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Some Ghosts of the Rowley Coal Rush

By Josephine.Jasper  |  Posted: November 20, 2013

Rowley Map
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Little physical evidence remains of ther great 'Coal Rush' which turned Blackheath into a boom town during the early decades of the 19th Century.

 Careful study of the 130 yr old map on the right reveals some of the landmarks of that bustling era, in the Waterfall Lane district.

The Three Furnaces Inn can be clearly seen, adjacent to the drainage marlhole and Old Tory Street. The Navigation and The Sportsmen are located on the opposite side of the Marlhole on what was then called 'Sleck Hillock' (now Station Road).The Navigation disappeared long ago, but gained considerable fame in the1880's when, according to local legend 'Jack

The Ripper' enjoyed a night's lodging there before meeting his doom in the murkey depths of the Drainage Marlhole. A macabre memento of that desperate night was displayed in the taproom of this old tavern for many years - a black silk 'topper' (reputedly left behind by the 19th century's most compelling killer). set in a glass case, it was inscribed with the words - 'The Ripper's Hat'.

Just above Tory Street is the mineral railway from Tump Colliery to the canal, bisecting Sturman's Lezzers and running alongside the present day site of Lowes Timberyard. Breeze Ovens (then called Dan's Glead Ovens) are also marked.

Waterfall Lane Colliery (better known as Butcher Mills Pit can be seen at the top of the map, in the area known as 'Johnny's Flat' - a football and cricket pitch for the lads who lived across 'The Alley'.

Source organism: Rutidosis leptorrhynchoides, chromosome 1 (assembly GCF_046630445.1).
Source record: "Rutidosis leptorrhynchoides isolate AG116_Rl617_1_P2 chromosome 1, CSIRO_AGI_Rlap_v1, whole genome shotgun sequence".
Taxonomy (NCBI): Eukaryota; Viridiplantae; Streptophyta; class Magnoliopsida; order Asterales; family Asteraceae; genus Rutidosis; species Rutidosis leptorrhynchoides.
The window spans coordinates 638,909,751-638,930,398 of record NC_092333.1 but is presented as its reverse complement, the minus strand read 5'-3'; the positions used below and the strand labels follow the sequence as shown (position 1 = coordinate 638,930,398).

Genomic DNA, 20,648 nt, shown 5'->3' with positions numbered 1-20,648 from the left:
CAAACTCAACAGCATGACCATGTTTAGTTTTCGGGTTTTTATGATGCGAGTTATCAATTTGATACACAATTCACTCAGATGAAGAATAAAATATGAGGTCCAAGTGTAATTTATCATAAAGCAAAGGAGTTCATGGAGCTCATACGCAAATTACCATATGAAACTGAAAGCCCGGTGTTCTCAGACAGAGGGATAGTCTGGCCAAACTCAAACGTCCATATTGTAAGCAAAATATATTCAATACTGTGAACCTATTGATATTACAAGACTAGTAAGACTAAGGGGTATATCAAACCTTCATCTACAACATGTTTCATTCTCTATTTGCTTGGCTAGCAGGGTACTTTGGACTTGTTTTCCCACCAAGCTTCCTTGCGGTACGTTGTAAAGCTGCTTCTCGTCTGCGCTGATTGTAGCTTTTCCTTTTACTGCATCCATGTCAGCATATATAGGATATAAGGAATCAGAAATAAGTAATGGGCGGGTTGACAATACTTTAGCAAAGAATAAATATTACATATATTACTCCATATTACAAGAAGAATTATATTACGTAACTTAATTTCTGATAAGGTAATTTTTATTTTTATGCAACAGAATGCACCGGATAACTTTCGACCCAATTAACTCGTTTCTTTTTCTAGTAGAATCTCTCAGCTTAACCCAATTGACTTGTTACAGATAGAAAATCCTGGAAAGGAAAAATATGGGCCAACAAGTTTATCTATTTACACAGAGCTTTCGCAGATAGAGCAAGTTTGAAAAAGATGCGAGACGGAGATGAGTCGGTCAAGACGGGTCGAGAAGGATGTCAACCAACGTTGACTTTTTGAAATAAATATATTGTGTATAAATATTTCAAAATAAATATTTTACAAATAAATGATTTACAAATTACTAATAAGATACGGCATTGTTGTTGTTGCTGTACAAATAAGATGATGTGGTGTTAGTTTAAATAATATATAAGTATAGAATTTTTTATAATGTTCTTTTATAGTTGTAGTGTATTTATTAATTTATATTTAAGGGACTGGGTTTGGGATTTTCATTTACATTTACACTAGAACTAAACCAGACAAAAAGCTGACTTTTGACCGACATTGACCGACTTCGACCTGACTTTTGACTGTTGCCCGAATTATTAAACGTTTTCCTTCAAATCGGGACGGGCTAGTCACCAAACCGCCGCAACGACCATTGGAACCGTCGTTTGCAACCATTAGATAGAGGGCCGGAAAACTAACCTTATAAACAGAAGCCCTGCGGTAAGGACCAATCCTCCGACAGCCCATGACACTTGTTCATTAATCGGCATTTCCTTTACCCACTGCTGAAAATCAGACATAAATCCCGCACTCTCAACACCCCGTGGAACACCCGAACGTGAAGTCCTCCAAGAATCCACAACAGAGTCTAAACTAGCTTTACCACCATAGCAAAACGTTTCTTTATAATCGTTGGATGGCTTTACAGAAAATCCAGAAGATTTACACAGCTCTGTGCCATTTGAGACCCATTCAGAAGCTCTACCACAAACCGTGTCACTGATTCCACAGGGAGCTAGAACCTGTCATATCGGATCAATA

'Johnny's flat" was so named because it belonged to john George Higgs  (designated gentleman) who lived in a large house located between Powke Lane and Waterfall Lane.  'Higgs Lezzers' also had the same derivation (later known as 'Tibbetts Fields' from the family who later farmed there and also ran a coal business).

Waterfalls House still stands and was known later years as 'Turnhills'. White's directory of 1851 shows that William Mills (coalmaster) lived there. Better known as 'Butcher Mills' he was astute enough to give up the gutting of dead carcases for the more lucrative business of ravaging the land for the 'black gold' it contained.

Legend has it that Butcher Mills used to sit at a back bedroom window of the house and watch the tubs as they surfaced from the shaft of his pit, counting how many contained 'sleck' and how many contained pure coal - the black bounty which swelled his bank balance. Around the turn of the century locals reckoned that the departed coalmaster's ghost could still be seen at that bedroom window, quill in hand, still tallying his black hoard.

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